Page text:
The Application Process
I applied to the fellowship in my freshman year of college after learning about it through an e-newsletter. I wasn’t feeling confident about my own chances after looking into all the incredible accomplishments of previous recipients. However, I put aside the imposter syndrome and applied anyway.
I gathered my recommendation letters and filled out what felt like the world’s longest application (which in retrospect, isn’t at all). The next step was an interview. I prepared and prepared only to find myself crying during the interview. I didn’t cry because I was nervous, but because I began speaking about something I was deeply passionate about, and got a bit too emotional about it! Needless to say, I didn’t get the fellowship that year.
Nevertheless, I applied again the next year. I learned to speak more confidently about myself and my interests, and I had broadened those interests. I came into college thinking I was absolutely going to become a U.S. History high school teacher. However, after being involved in community organizing, policy, and taking new types of classes, that career path evolved into a much larger passion for understanding the various manifestations of inequality both inside and outside the education system, and how those inequalities impact civic engagement. By the time I applied again, I was more prepared to talk about the values and beliefs that guided me.
Advice for Prospective Jeannette K. Watson Fellows
1. It’s okay to have a healthy existential crisis!
Applications can feel daunting, and sometimes people are discouraged that they don’t have answers to the questions right away. My advice to people is often to have a healthy existential crisis—take your keyboard or pen, and asking yourself some big guiding questions and then write whatever comes to mind. Questions like: What drives you? What is important to you? What are your values? What have you done that demonstrates those values? What impact do those values have on your own life? Who inspires you and why? Why were you so drawn to this particular fellowship? What could get out of it?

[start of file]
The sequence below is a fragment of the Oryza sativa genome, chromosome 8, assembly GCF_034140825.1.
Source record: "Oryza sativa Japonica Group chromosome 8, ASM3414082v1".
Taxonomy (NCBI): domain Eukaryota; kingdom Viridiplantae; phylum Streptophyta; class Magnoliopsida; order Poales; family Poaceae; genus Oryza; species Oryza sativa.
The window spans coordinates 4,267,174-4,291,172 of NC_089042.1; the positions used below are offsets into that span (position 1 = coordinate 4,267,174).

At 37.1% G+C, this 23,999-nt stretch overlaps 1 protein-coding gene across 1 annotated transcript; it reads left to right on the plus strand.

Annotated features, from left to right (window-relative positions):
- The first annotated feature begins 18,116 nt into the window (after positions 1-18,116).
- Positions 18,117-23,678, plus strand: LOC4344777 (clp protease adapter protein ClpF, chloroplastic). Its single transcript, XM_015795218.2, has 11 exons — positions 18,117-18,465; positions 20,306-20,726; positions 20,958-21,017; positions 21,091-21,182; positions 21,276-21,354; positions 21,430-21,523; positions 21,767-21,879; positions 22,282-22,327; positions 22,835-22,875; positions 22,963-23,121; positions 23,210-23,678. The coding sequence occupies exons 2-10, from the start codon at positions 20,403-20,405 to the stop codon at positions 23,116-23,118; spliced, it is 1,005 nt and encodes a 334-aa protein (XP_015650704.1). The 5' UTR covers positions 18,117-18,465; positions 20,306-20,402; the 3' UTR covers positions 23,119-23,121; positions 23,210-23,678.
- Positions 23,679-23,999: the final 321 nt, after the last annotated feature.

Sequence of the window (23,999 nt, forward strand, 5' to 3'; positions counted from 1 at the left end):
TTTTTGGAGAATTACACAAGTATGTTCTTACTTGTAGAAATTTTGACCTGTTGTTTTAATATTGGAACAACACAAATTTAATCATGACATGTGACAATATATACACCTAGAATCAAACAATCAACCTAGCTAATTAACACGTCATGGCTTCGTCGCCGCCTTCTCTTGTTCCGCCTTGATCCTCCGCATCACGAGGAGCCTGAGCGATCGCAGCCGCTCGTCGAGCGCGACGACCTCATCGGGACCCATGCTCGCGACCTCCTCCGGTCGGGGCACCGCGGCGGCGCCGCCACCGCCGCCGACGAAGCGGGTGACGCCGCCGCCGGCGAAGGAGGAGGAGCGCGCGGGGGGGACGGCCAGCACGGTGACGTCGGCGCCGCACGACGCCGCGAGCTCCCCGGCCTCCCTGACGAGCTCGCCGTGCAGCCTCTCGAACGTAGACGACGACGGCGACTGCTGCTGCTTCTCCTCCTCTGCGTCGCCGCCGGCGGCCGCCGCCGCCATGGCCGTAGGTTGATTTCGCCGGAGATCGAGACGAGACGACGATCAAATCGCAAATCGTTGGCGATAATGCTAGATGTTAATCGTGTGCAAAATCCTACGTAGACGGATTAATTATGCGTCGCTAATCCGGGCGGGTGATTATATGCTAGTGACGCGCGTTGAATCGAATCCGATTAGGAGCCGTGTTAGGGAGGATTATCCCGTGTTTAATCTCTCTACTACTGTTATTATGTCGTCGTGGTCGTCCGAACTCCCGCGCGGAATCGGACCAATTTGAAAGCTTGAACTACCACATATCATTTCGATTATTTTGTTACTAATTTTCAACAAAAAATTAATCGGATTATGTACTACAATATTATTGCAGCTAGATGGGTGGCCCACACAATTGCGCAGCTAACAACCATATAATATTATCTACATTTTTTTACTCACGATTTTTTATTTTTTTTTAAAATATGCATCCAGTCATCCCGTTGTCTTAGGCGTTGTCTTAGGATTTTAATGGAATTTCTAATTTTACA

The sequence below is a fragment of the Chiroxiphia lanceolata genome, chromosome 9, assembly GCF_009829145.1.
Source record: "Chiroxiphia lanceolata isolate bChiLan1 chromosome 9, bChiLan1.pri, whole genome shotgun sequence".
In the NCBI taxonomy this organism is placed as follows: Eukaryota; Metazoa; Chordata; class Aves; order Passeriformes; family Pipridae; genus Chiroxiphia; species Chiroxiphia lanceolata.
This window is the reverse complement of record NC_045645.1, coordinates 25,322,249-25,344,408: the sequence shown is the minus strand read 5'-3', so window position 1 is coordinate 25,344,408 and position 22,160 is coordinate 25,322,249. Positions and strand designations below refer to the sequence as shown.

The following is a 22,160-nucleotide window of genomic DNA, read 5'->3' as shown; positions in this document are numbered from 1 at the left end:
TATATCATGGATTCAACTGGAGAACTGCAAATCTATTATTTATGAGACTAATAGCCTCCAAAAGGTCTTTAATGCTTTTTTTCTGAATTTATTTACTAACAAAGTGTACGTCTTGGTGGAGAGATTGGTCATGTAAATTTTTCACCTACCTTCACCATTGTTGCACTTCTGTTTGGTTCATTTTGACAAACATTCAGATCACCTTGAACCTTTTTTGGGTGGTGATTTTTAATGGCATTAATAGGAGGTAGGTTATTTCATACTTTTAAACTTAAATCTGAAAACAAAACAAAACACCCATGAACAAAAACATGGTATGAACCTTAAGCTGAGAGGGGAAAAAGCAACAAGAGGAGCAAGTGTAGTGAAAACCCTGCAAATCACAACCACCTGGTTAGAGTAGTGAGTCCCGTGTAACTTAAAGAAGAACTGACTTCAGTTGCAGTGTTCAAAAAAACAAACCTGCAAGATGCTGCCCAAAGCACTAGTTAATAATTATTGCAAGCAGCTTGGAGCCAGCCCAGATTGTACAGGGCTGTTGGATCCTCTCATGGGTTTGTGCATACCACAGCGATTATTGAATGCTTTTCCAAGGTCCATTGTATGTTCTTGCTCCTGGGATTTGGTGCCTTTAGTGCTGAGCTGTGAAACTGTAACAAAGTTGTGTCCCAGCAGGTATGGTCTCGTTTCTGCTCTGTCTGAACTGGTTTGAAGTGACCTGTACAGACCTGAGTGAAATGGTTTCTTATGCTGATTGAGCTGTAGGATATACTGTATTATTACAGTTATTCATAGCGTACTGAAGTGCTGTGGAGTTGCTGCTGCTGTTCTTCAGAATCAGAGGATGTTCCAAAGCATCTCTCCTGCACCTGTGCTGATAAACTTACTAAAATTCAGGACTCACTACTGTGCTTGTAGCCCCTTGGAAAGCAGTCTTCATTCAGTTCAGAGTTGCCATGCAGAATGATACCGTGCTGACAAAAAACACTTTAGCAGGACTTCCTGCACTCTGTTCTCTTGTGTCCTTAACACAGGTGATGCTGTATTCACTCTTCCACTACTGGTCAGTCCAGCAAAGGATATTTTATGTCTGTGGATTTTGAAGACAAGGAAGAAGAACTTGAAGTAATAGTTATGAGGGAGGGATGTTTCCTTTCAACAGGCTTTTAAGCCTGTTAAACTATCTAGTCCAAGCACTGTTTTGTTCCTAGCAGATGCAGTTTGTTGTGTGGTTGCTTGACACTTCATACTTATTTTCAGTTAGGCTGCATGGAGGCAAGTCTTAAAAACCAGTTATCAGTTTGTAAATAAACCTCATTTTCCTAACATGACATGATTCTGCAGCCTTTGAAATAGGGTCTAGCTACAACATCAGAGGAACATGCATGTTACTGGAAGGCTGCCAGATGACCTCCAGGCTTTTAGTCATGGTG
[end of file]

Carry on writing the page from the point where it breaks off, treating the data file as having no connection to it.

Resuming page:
Don’t worry about having a cohesive narrative all at once. Write out everything you can without worrying about grammar and syntax. First create the messy map of your life, connect the dots later.
2. Don’t let imposter syndrome stop you.
It’s unfortunately common to feel like we’re not good enough. We compare ourselves to others who we think went to better schools, or did more something more impactful. But often, even those who receive prestigious fellowships feel the same way!
Don’t feel like you need to have changed the world by the age of 20. Instead, show people that down the line, you’re capable of it! The seemingly small things that have had a big influence on your life matter. The Jeannette K. Watson is looking for people with leadership potential, who are open to new experiences and are ready to challenge themselves. Stay true to yourself and own your narrative.
3. Don’t go at it alone.
Have a support team! Applicants are often far too humble, and we need the encouragement of friends, family, professors, or co-workers to remind us about our best attributes. It’s incredibly helpful to talk out our ideas for application responses, potential responses to interview questions, or about any worries or anxieties that are preventing you from moving forward. Assemble your group of cheerleaders, and let them support you along the way!
Interested in applying? Bookmark the Jeannette K. Watson Fellowship to your ProFellow account.
Nicole Krishtul studied Political Science and Public Policy at CUNY Hunter College to pursue her interest in urban development and increasing people’s participation in decision-making processes. Through the New York City Urban Fellows program, Nicole is currently working at the New York City Police Department in the Project Management Office on multi-stakeholder collaborative initiatives.
© Victoria Johnson 2018, all rights reserved.